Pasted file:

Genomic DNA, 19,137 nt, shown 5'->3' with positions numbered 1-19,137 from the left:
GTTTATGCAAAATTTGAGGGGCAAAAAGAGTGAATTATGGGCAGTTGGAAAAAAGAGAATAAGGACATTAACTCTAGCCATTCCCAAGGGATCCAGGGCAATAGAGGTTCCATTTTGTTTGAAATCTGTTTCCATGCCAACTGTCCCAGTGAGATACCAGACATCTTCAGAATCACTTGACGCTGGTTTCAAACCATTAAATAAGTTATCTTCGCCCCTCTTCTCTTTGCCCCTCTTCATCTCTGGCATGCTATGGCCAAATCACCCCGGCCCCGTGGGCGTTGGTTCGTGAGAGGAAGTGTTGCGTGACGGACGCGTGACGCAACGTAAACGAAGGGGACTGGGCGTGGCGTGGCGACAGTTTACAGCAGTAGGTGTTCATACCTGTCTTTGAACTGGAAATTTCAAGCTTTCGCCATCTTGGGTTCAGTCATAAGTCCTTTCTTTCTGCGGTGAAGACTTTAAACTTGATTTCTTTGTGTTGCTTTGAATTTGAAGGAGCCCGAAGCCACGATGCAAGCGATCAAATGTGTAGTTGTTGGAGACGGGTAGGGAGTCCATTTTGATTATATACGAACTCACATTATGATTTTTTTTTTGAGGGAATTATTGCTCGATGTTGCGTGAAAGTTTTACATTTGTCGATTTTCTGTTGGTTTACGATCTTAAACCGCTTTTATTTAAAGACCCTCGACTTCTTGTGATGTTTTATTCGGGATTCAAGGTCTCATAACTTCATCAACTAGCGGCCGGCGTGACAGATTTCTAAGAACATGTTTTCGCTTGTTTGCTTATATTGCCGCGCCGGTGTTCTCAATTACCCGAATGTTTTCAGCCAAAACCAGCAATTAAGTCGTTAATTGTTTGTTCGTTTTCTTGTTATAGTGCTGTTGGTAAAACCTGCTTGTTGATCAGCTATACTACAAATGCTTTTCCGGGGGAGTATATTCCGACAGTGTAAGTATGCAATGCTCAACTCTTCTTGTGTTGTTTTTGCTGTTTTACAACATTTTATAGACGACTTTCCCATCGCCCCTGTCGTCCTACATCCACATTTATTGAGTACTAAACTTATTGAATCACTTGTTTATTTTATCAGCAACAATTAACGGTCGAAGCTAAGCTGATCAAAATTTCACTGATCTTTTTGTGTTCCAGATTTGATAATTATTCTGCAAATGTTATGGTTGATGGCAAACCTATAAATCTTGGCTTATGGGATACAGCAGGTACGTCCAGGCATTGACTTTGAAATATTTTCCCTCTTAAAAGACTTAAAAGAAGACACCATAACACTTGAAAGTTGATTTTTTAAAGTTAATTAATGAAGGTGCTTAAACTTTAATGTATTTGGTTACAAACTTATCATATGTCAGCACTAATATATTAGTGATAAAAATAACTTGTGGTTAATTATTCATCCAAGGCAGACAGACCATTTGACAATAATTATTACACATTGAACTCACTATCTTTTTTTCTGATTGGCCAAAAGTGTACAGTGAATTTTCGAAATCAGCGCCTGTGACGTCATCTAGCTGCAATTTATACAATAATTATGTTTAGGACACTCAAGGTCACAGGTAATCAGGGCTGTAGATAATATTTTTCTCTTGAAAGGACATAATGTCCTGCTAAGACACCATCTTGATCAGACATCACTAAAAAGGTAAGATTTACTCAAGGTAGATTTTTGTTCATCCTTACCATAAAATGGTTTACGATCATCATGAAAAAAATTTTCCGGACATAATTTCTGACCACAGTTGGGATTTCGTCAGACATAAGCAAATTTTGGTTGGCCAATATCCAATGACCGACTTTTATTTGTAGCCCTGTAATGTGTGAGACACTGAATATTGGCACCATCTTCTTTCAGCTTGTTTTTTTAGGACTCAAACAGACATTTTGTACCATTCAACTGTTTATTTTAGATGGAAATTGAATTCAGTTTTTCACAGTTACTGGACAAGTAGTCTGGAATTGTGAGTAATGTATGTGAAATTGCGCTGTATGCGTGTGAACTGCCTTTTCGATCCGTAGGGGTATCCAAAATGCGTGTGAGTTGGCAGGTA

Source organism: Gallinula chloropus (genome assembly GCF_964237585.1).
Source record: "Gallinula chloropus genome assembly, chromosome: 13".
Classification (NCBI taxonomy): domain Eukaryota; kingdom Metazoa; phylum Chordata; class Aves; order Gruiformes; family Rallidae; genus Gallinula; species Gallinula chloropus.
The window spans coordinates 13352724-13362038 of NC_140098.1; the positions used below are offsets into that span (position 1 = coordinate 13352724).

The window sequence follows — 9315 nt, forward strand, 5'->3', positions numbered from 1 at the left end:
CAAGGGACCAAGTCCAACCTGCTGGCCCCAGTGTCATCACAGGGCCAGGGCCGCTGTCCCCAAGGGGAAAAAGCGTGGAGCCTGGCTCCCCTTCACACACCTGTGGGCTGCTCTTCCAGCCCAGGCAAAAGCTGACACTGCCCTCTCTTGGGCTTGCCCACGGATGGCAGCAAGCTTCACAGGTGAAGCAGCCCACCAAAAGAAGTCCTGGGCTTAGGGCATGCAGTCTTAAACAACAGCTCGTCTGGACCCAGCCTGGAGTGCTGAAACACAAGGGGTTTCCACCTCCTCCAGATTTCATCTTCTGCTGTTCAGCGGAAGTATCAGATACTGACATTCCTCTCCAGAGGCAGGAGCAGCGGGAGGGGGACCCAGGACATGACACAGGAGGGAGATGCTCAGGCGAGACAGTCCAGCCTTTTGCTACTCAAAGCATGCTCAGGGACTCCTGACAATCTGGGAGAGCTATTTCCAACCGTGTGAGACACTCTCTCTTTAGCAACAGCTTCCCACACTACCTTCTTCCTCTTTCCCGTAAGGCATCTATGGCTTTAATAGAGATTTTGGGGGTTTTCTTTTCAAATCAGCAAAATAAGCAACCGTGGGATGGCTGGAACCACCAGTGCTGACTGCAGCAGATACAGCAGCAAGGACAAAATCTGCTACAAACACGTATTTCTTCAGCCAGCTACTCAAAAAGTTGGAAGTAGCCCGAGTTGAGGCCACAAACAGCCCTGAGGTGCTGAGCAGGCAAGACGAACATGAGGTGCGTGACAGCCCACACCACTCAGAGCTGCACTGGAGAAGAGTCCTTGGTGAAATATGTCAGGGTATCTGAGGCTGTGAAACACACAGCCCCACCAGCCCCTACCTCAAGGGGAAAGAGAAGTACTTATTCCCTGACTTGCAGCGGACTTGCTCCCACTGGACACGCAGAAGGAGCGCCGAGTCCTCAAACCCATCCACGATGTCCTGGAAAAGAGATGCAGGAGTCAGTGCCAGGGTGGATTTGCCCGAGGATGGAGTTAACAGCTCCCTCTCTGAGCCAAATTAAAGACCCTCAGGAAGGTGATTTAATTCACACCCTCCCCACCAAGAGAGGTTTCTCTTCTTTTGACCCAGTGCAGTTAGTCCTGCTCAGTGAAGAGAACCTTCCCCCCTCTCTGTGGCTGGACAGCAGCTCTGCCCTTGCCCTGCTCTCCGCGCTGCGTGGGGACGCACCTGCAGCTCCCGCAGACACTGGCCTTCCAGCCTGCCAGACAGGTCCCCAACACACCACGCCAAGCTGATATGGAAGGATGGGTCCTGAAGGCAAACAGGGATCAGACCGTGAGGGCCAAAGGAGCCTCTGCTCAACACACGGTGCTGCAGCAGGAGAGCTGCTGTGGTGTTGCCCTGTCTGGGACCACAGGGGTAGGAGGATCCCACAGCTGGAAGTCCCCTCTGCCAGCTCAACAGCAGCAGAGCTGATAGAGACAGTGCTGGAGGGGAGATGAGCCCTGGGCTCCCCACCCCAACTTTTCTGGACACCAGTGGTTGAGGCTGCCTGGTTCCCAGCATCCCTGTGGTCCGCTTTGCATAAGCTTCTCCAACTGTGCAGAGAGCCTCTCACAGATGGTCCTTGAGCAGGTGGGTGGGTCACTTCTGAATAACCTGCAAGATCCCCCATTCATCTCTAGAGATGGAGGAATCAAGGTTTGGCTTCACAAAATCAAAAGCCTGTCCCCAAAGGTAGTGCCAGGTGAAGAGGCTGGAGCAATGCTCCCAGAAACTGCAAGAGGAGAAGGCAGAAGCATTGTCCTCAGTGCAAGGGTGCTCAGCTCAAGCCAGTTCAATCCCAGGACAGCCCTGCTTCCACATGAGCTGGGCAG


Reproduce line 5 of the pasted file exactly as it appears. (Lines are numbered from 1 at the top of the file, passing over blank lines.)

Classification (NCBI taxonomy): domain Eukaryota; kingdom Metazoa; phylum Chordata; class Aves; order Gruiformes; family Rallidae; genus Gallinula; species Gallinula chloropus.